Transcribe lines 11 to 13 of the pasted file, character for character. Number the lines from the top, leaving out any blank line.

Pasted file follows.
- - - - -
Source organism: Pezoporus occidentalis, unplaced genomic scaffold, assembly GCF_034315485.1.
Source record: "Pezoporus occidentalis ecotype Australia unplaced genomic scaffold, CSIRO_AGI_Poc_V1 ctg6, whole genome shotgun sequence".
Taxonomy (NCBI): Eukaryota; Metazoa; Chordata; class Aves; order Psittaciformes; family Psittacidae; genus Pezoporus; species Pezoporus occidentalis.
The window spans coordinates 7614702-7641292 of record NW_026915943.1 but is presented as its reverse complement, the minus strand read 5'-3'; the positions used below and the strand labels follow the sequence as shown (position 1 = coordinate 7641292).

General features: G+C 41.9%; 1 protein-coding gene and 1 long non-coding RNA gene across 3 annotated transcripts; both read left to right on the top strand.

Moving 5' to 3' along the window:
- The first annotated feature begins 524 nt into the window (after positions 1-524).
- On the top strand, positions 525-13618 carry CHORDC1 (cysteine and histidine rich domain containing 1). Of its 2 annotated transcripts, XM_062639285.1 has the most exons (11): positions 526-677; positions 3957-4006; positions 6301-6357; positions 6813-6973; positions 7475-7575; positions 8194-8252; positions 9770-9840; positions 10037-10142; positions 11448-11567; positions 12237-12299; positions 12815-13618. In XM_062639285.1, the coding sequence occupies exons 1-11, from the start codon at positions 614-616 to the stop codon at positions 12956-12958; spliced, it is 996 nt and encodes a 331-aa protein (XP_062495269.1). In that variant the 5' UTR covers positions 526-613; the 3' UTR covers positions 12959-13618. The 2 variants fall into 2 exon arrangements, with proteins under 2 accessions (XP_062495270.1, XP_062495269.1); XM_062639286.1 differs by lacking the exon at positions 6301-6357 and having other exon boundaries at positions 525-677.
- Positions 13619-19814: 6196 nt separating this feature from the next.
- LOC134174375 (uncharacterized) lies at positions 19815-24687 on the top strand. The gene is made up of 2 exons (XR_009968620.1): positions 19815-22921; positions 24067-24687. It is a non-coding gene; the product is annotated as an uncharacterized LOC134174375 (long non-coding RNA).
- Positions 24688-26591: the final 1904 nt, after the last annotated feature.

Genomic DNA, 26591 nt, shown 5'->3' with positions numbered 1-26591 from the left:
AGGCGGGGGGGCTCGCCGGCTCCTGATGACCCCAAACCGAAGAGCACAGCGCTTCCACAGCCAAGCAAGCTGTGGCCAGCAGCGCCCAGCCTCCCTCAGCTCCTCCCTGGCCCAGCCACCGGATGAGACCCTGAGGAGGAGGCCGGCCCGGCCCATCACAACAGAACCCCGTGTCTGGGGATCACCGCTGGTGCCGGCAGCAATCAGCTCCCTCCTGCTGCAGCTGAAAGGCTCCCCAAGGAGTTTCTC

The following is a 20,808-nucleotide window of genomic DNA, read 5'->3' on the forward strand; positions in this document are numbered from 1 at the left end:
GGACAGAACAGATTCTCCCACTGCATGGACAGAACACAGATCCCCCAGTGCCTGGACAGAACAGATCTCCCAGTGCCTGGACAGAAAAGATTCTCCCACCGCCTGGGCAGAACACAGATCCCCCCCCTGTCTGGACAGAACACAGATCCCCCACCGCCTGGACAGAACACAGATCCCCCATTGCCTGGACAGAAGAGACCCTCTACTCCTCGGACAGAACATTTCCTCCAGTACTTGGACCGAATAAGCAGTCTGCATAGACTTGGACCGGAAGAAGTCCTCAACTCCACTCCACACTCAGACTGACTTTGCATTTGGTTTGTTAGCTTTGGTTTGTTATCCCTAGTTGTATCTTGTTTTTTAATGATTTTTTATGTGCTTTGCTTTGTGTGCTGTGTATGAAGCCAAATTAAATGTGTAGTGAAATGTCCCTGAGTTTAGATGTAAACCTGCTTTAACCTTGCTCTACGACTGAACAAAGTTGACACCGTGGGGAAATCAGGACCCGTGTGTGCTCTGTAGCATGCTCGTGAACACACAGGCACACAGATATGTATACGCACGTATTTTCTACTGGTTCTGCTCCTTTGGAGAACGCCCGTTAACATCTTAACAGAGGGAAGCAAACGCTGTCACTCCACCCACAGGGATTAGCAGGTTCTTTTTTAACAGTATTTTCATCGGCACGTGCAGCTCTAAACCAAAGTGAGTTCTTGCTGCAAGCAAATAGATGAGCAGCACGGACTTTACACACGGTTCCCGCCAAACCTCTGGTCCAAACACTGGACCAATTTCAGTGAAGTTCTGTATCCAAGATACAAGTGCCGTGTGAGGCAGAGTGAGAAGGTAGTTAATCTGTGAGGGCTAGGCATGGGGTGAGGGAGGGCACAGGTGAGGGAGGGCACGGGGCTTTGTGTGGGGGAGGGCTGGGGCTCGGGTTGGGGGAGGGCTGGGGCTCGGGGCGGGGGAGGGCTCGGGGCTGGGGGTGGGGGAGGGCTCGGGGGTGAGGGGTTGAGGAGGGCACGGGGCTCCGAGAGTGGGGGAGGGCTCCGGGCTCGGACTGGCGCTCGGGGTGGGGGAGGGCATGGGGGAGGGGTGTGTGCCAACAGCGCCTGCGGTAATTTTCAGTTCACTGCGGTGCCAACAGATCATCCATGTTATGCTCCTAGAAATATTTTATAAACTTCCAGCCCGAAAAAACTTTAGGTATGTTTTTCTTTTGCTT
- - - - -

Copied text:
- Positions 24688-26591: the final 1904 nt, after the last annotated feature.

Genomic DNA, 26591 nt, shown 5'->3' with positions numbered 1-26591 from the left:
AGGCGGGGGGGCTCGCCGGCTCCTGATGACCCCAAACCGAAGAGCACAGCGCTTCCACAGCCAAGCAAGCTGTGGCCAGCAGCGCCCAGCCTCCCTCAGCTCCTCCCTGGCCCAGCCACCGGATGAGACCCTGAGGAGGAGGCCGGCCCGGCCCATCACAACAGAACCCCGTGTCTGGGGATCACCGCTGGTGCCGGCAGCAATCAGCTCCCTCCTGCTGCAGCTGAAAGGCTCCCCAAGGAGTTTCTC